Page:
Charles E. Hires and the Drink that Wowed a Nation
The Life and Times of a Philadelphia Entrepreneur
By Bill Double
Temple University. 240 pp. $24.95
Reviewed by John Timpane
A lot of sweet things have come out of Philadelphia. One of them is Hires Root Beer. One of the most durable brands in U.S. business history, Hires has been around since 1876, when Charles Elmer Hires (1851-1937) started selling packets of his dry extract. These days, the Hires brand is submerged in a conglomerate named Keurig Dr. Pepper, located in Massachusetts and Texas, but it’s still around and still “from” Philly.
So Philly writer Bill Double, author of Charles E. Hires and the Drink that Wowed a Nation, is right when he says the story of Hires, an “inventive druggist who parlayed a humble home-brewed tea into an iconic brand enjoyed by millions,” is worth telling. In Double’s hands, it’s also worth reading. He brings his book to the Free Library on Nov. 14.
Much of this story would fit in the pages of Horatio Alger. Hires worked in a pharmacy as a late teen, saved his wages, and bought his own store, opening at 602 Spruce St. in 1872, barely into his 20s. How he found out about root beer is a matter more of lore than of hard fact. It seems unlikely he ever really “found out”: America’s kitchens were still largely rural and DIY; many a home brew and root tea slaked the American thirst. He was the first, however, to see the commercial potential in this humble brew made from ground roots and extracts.
A shout-out, by the way, to one of the future founders of Temple University, the Rev. Russell Herman Conwell, friend, adviser, the equivalent of a traveling TED talker, and a fellow teetotaler. Hires wanted to call his concoction “herb tea,” but Conwell steered him straight: “Call it ‘root beer’ and beat the anti-temperance crowd at their own game!”
The rest of the story indeed shows ingenuity and prime business skills. Hires kept an eye out for market changes, especially in technology. He started with a powder extract, then, tellingly, switched to liquid for greater household ease of prep. That was a big step: Sales boomed from 3,024 units in 1876 to 3,134,949 in 1894. Around 1900, when soda fountains and their related gear rose to prominence, he ramped up fountain sales. When the market for ready-made, bottled beverages started to burgeon, he moved his factory to Arch Street, then expanded again to the corner of Delaware and Fairmount Avenues, joining the 20th-century soft-drink revolution, one of the generation that produced Vernors, Coca-Cola, Pepsi, and Dr. Pepper.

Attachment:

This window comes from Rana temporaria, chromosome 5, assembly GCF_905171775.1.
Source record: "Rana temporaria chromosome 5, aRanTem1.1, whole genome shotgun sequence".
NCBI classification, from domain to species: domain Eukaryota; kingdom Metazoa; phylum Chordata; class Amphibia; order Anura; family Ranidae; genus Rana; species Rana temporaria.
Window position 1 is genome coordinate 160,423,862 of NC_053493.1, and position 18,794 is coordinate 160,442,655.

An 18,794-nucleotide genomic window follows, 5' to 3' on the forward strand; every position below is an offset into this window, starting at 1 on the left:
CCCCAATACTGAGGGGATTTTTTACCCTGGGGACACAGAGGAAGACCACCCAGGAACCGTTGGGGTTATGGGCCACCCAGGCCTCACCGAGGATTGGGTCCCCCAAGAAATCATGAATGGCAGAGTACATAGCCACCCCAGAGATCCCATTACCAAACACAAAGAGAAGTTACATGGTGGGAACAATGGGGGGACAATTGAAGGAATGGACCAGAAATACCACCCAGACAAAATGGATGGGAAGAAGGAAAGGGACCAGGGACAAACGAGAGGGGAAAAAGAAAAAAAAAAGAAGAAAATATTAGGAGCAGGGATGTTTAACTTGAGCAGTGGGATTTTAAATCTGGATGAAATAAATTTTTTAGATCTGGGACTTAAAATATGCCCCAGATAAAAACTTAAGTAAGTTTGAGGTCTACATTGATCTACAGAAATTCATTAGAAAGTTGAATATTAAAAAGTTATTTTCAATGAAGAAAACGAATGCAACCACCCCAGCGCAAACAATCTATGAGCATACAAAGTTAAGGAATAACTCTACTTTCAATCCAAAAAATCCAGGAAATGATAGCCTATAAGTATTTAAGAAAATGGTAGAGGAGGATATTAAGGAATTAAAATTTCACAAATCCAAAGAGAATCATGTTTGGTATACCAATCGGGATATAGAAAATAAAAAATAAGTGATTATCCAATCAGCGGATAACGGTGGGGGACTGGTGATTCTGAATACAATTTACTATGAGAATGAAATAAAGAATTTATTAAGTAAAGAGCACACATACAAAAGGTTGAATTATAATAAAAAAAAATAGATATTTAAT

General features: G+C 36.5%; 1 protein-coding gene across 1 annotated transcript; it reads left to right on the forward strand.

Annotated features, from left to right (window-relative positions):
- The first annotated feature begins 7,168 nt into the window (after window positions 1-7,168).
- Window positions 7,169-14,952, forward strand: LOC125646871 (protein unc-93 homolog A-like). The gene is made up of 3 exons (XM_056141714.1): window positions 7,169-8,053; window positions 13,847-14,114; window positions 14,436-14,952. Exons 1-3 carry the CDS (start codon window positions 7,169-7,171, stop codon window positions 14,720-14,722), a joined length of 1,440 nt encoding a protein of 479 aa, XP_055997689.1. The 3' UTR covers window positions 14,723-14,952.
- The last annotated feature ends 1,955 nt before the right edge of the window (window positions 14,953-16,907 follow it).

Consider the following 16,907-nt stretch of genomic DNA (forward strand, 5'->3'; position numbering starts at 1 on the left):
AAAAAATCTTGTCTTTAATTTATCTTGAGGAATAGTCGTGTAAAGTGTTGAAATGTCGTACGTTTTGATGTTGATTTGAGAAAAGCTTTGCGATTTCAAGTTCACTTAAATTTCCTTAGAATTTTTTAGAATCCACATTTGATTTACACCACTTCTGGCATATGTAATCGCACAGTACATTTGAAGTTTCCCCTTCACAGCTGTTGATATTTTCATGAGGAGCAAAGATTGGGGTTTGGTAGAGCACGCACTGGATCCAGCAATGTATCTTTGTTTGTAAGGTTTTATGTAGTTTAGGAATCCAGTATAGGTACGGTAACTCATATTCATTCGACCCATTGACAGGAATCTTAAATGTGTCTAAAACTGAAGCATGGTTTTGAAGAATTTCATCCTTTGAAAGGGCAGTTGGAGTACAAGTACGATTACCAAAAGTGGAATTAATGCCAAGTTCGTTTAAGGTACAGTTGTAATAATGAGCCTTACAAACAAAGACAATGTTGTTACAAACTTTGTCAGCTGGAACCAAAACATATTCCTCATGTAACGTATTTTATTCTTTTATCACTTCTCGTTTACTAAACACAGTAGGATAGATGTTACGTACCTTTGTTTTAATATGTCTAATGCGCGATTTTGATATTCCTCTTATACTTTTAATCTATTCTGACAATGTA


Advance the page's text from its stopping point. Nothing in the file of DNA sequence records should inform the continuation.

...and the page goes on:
He was especially farsighted with his enthusiastic embrace of advertising. He began with chromolithographed “trade cards” (plenty of great examples here) and newspaper ads (faithfully advertising in The Inquirer, much quoted). Hires relied, as Double tells us, “on the persuasive power of pictures.” His color ads in magazines and on the walls and windows of fountains, shops, and bars, with cherubic, rosy-cheeked children saying (like the kid on the cover of this book), “Say, Mama, I want another glass of Hires Root Beer,” were colorful, familiar features of the reading landscape, rich with production values that seemed down-home yet were in fact (for their era) high-tech. Hires plowed cash into unprecedentedly massive, strategic ad campaigns. They worked. At a time when such pushes were new, he proved that “a soft drink could capture a national following.”
Double portrays Hires as a man who believed in his product as a clean, honest drink reflecting high standards and good values. He wanted his sales force to believe that, too — and to go out and sell the heck out of it. Yes, the company long touted the supposed health benefits of root beer, but, as Double points out, such claims were at least “not wholly specious,” either by the standards of the day or in indigenous American health lore.
One of my childhood memories is of a home-made root beer float made with Hires. I wasn’t drinking for my health; I was drinking for the pleasure of it. That, as he knew, was what Charles E. Hires was selling. Sales hit $4 million in 1929, and after a Depression dip, more than $8.5 million in 1948. You can still buy 12-packs of Hires cans from Walmart.com, Amazon, and elsewhere. As Double points out at the end of the book, today’s Hires is an ironic combination of a legacy product and a mock substitute: The cans tout that 1876 founding year … and contain largely artificial ingredients, a far cry from the sugar and roots with which the canny Charles E. Hires began.